Orphaned Black Bear Cubs – A Chance to Stay Wild
Like clockwork, almost every spring, orphaned black bear cubs arrive at the North Carolina Zoo's Schindler Wildlife Rehabilitation Center (WRC) for rehabilitation and release back into the wild. The Zoo's WRC is one of two facilities in the state of North Carolina permitted to rehabilitate bear cubs due to their knowledge and experience.
In spring 2022, a male black bear cub was confiscated from a private individual and brought to the WRC. Upon arrival, the cub was estimated as 8-10 weeks old, and it was evident the cub was malnourished, weighing significantly less than a cub at his age should. Obviously, the cub had not been receiving the proper care it needed. He immediately showed signs of habituation toward people upon arrival. Habituated bear cubs come towards humans instead of trying to hide or retreat from them. The cub also called out to the rehabbers and wanted to stay near them.
At this age, the cub would still be nursing with his mother, as cubs will nurse for six to eight months before weaning. This cub missed these important months with his mother. Hand-assisted nursing requires handling the cubs, but even then, you need to be as “hands-off" as possible to avoid continued habituation. Finding this balance can be challenging, but our trained rehabbers know what specific type of care is needed during this young and delicate age.
During rehabilitation, we transition bear cubs to formula in a bowl as soon as possible, based on each cub's needs and development. Feeding from a bowl allows the cubs to learn to provide for themselves, limiting further human interaction. However, this cub resisted feeding from a bowl so much that he even ignored it. He was hyper-fixated on the humans he could see and hear. Getting the cub to drink from a bowl was challenging, but the WRC staff persisted and ultimately succeeded.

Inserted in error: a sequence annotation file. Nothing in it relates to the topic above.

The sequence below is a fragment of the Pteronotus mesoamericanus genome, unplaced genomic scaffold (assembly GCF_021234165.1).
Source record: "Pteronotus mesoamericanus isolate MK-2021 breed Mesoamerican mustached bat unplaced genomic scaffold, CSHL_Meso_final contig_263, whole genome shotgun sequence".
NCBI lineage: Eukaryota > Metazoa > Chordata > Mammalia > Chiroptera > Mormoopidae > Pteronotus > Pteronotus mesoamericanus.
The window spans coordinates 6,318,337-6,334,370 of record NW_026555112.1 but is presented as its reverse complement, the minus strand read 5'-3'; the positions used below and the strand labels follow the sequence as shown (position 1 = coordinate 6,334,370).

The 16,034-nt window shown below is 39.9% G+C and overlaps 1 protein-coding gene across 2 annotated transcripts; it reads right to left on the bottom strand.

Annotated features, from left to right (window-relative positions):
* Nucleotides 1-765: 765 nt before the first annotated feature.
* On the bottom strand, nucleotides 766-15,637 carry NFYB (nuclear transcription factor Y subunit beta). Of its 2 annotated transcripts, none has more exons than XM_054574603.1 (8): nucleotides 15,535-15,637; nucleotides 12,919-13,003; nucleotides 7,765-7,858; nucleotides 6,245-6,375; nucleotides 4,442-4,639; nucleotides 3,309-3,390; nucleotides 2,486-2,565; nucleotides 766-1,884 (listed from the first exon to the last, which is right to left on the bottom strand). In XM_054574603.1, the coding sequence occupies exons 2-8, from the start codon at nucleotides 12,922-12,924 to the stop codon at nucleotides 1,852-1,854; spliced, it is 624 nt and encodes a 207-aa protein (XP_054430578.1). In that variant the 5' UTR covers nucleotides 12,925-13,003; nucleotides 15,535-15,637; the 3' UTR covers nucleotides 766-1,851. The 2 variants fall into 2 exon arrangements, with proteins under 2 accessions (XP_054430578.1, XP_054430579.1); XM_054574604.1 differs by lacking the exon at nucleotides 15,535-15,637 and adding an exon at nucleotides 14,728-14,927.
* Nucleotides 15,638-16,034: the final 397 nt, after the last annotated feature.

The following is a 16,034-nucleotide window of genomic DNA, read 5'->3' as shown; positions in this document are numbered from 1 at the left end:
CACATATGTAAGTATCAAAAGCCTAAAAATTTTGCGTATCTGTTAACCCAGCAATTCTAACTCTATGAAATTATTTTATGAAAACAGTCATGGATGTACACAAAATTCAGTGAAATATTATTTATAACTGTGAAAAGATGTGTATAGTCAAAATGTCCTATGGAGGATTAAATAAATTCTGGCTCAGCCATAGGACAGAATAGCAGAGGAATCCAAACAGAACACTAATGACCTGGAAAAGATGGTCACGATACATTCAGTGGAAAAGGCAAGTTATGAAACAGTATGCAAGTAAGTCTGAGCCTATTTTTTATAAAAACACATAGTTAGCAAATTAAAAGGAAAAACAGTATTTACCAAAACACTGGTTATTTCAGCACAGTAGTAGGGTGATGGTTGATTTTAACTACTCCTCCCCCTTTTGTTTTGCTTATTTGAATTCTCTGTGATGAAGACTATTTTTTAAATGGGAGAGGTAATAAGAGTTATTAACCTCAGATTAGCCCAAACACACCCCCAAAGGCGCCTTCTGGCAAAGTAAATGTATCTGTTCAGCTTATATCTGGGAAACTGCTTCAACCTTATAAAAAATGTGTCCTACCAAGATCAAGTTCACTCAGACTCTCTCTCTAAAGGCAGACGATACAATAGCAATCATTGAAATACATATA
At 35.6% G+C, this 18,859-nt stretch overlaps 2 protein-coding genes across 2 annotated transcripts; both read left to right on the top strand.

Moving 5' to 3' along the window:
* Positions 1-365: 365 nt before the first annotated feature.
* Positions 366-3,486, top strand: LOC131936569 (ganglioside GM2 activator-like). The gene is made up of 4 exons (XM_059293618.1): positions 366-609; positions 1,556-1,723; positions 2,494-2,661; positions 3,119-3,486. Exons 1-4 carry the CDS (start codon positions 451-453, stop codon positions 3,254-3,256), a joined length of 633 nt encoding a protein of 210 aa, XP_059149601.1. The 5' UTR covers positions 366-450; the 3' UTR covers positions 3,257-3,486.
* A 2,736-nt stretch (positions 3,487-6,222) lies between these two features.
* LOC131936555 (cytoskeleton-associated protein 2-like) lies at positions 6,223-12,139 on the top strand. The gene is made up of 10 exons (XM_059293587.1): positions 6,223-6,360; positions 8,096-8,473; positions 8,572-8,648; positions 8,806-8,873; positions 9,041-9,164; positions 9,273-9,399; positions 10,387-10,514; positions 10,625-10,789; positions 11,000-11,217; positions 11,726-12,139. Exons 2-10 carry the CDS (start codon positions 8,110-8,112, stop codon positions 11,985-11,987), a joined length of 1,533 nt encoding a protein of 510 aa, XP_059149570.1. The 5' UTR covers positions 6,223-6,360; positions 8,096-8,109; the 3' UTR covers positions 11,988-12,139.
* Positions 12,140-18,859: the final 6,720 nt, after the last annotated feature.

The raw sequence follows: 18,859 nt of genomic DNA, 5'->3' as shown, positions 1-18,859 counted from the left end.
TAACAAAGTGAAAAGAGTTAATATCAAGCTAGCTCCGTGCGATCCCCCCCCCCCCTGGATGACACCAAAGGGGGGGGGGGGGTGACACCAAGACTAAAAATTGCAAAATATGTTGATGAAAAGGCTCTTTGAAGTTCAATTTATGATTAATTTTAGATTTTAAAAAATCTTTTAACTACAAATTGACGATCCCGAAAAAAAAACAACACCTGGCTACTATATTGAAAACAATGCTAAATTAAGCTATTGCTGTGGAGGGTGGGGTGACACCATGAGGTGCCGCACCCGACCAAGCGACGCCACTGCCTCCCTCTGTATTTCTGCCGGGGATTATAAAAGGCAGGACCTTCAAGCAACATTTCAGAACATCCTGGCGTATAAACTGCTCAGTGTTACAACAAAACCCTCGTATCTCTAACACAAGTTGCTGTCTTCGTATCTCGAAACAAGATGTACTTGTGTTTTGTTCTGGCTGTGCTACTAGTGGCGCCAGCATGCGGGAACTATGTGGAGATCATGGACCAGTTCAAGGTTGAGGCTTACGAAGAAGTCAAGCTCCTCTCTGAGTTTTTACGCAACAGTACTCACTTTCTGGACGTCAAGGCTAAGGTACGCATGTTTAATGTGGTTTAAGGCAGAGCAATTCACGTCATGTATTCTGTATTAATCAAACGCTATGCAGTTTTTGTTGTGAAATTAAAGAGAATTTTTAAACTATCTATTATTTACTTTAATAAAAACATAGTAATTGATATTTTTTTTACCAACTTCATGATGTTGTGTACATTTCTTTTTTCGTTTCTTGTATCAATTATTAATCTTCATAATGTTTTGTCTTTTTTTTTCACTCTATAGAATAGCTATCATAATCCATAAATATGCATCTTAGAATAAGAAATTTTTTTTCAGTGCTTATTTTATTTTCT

One of the WRC team’s biggest challenges was integrating him with the other bear cubs in the rehabilitation center. He could not understand bear cues from other cubs and would get overly excited and aggressive toward them. He didn't know how to be a bear cub! He climbed doors to get to people while the other bear cubs hid. It was clear he had no fear of humans, which also posed a threat to the caretakers.
State biologists with the North Carolina Wildlife Resource Commission (NCWRC) ultimately determined that the bear cub could not be released into the wild because he was not equipped with natural skills to survive in the wild by himself, AKA: be a bear. There was also great concern that he would continue to seek contact with humans. As male black bears can grow to weigh around 400 pounds and stand up to 7 feet tall, this poses a very dangerous threat to people.
Unfortunately, this cub's "wild" life was stolen from him because the private citizen did not contact the NCWRC when the orphaned cub was found. However, he will help educate the public about why wild animals are unsuitable pets and serve as an ambassador for his wild counterparts at an accredited Association of Zoos and Aquariums venue, where he'll be well cared for the remainder of his life.
Pictured Above: Black bear cub on his way to his new home. He is recovering from anesthesia here, after having a pre-shipment exam to ensure he is healthy.
Always contact the NCWRC (866-318-2401) or the appropriate agency in your state/area if you are concerned about sick, injured, or orphaned wildlife instead of trying to intervene on your own. Don't assume young animals are orphaned just because you don't see the adult around. Many species instinctively "tuck away" their offspring when leaving to find food. Making the best choices to give animals the best chance at life in the wild is essential.
To find out more about the NCWRC’s black bear cub rehabilitation program, please visit their website.